Some cars just don’t age well. Even a great value buy in the new-car market can bomb in the used-car market with low resale values.
Vehicles like the Kia Sedona minivan and Lincoln Town Car look good, perform well and often are purchased new at bargain prices. But take a closer look at them three years later, and their value has decreased at an accelerated rate. By the time a car owner is ready to unload one of these vehicles, the owner is often surprised to learn that the car has lost more than 50% of its value.
The shock doesn’t end there. After the fifth year, when most vehicles have lost 65% of their value, these vehicles have lost 74% or more. The owners of value-losing vehicles learn that the cost of ownership, which includes depreciation, financing, insurance, repair, maintenance, fuel, taxes and fees, far exceed the vehicle’s total monetary value in the fifth year of ownership.
“Resale value matters to everybody unless you are buying to drive it until the wheels fall off and never plan to sell it,” says Jack R. Nerad, executive editorial director and executive market analyst with Kelley Blue Book. “That group represents a small percentage of new-car buyers. Everyone should look at this.”
To identify the top 10 value-losing cars, we enlisted the help of Kelley Blue Book’s Residual Value Guide for resale values. Kelley Blue Book defines resale value as the projected market value of a vehicle at a specific time in its life cycle. It is typically represented as a percentage of a vehicle’s original manufacturer’s suggested retail price (MSRP) and is used for estimating the vehicle’s value when it’s sold or traded in.
Kelley Blue Book updates the data every two months. Our list was based on the November/December 2007 resale value statistics, which are also used by Kelley to compile its 2008 annual analysis.
Depreciation is often the greatest expense incurred by drivers during the first five years of vehicle ownership, but the most overlooked cost among consumers shopping for a new vehicle, says Nerad. With the average new vehicle losing 65% of its value–retaining about 35%–after a five-year ownership period, a $20,000 new car today will be worth somewhere close to $7,000 after five years. The vehicle that best holds resale value is the Mini Cooper, which retains 52% of its value after five years.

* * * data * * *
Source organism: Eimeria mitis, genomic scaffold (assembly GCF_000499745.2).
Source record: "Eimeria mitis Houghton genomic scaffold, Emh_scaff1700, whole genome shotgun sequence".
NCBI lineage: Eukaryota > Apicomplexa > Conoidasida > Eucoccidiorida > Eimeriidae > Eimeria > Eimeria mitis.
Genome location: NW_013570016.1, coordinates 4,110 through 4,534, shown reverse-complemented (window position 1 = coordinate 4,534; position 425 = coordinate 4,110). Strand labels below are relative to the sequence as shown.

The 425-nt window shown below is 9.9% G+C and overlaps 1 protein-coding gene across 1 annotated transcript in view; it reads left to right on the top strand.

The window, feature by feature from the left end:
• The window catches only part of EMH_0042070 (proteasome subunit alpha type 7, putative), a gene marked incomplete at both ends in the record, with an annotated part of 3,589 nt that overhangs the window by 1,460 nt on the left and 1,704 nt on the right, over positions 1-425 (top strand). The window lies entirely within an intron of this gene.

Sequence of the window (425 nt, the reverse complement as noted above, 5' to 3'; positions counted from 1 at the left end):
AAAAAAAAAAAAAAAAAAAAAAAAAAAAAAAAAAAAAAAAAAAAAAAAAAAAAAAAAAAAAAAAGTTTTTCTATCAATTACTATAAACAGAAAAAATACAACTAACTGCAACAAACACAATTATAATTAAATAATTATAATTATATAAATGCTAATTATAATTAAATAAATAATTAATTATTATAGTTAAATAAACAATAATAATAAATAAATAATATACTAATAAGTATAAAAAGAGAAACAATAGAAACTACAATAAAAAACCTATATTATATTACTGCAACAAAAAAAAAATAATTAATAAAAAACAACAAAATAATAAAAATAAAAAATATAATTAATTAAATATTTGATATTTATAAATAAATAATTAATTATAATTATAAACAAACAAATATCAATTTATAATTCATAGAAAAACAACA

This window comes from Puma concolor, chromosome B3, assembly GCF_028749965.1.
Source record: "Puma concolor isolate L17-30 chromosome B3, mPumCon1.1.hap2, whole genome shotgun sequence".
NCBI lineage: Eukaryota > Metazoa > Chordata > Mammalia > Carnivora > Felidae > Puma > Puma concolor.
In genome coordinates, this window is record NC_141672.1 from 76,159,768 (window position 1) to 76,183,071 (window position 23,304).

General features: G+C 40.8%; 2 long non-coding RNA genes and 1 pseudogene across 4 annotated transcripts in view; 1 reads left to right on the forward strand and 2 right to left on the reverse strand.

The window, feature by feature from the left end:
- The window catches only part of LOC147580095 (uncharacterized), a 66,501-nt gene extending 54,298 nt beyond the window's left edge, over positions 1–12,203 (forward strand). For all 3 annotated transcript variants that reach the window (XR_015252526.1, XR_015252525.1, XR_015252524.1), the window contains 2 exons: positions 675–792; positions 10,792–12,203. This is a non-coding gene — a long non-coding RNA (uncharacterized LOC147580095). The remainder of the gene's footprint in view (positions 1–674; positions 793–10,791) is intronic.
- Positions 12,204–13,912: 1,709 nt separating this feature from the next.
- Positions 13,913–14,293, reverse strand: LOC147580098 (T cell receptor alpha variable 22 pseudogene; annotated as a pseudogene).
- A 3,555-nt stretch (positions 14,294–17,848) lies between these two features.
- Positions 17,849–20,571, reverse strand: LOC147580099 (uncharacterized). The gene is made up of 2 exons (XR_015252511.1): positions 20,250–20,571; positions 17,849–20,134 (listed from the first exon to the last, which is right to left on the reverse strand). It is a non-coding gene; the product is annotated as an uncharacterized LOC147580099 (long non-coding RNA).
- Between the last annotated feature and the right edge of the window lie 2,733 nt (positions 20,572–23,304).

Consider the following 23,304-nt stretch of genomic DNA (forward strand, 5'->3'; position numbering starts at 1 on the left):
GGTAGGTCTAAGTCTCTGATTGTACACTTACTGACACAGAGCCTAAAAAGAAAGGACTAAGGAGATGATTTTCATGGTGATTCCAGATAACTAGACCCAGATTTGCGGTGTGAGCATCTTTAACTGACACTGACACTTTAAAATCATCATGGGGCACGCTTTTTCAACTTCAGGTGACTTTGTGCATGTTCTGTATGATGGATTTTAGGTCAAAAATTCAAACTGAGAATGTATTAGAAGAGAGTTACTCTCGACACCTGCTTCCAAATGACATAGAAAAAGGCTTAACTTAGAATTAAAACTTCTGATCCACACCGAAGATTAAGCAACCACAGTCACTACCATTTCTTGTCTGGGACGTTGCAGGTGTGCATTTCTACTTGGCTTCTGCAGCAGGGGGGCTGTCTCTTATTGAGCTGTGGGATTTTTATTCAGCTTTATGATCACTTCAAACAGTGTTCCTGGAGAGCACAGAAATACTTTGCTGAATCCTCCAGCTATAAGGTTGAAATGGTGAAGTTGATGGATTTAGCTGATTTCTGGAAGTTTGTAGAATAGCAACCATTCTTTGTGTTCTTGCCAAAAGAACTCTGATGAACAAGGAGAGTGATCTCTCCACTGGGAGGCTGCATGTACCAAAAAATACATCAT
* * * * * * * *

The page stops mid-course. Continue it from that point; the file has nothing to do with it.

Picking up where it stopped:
Consumer perception plays a big part, says Nerad. If consumers don’t believe that a Kia or Suzuki is as good as a Honda or Toyota–whether that perception is justified or not–there will be a dampening effect on value. Shaking off bad brand perceptions isn’t easy, says Nerad, adding, “Consumer perception doesn’t change rapidly.”
Take Kia Motors’ popular value-priced Sedona minivan, which tops our list of value-losing vehicles. It comes with an industry-leading 10-year/100,000-mile powertrain warranty and has earned the Insurance Highway Institute’s “Top Safety Pick” tag in the minivan category for the past three years.
But after five years of ownership, the Sedona retains an estimated 20% of its value. That works out to about $4,280 when using the base MSRP of $21,420 for a basic, entry-level Sedona. That’s about $3,000 less than Edmunds.com’s projected $7,101 true cost of ownership during year five. (Edmunds.com projects true cost of ownership data for all vehicles.)
Kia Motors says it is working to improve the Sedona’s resale value.
“It is important to note that Kia’s resale values, including the Sedona, are rising,” says Kia spokesman Alex Fedorak. He cited Automotive Lease Guide‘s published residual values for November and December 2007, where Kia received a three- to five-point improvement on its residual values across the board on the basis of current auction values in the standard 36-month period on 2007 and 2008 model-year vehicles.